What once was an uncommon sight is becoming a traffic jam.
About 70 food trucks — many of them recently opened — have hit the streets this spring in central Ohio, said Jim Ellison, coordinator of Food Fort Columbus, a business incubator that offers cart vendors business counseling, overnight parking and networking events.
“This is a second wave — a new wave — of trucks doing something at a higher level,” said Ellison, who didn’t factor in the long-simmering taco-truck scene in his growing tally. “Food trucks allow (chefs) to take risks. It gives us more diversity.”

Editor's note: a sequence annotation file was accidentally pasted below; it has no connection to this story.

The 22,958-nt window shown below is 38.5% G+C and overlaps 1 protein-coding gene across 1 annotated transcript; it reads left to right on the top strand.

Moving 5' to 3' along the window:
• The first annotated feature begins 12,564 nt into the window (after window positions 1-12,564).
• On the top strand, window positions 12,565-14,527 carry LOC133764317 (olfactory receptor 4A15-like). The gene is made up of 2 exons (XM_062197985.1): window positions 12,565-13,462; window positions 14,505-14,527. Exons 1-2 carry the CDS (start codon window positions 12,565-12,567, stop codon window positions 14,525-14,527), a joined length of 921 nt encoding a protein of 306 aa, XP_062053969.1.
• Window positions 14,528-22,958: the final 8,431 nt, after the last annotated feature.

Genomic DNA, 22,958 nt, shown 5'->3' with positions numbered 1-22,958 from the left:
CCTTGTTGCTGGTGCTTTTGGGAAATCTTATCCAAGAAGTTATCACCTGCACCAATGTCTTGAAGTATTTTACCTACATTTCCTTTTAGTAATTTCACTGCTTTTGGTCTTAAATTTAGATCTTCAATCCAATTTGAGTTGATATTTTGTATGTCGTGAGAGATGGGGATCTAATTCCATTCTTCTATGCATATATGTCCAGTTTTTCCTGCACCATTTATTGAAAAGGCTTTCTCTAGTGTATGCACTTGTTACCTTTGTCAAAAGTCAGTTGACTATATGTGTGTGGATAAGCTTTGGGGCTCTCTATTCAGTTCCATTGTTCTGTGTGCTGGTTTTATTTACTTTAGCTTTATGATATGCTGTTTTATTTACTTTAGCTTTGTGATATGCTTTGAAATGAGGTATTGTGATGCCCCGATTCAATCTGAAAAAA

Startup costs, he said, start begin at about $50,000, a fraction of what it takes to open a brick-and-mortar restaurant. Most mobile entrepreneurs use social media to inform diners about menus, hours and location.
Here’s a look at a few newcomers...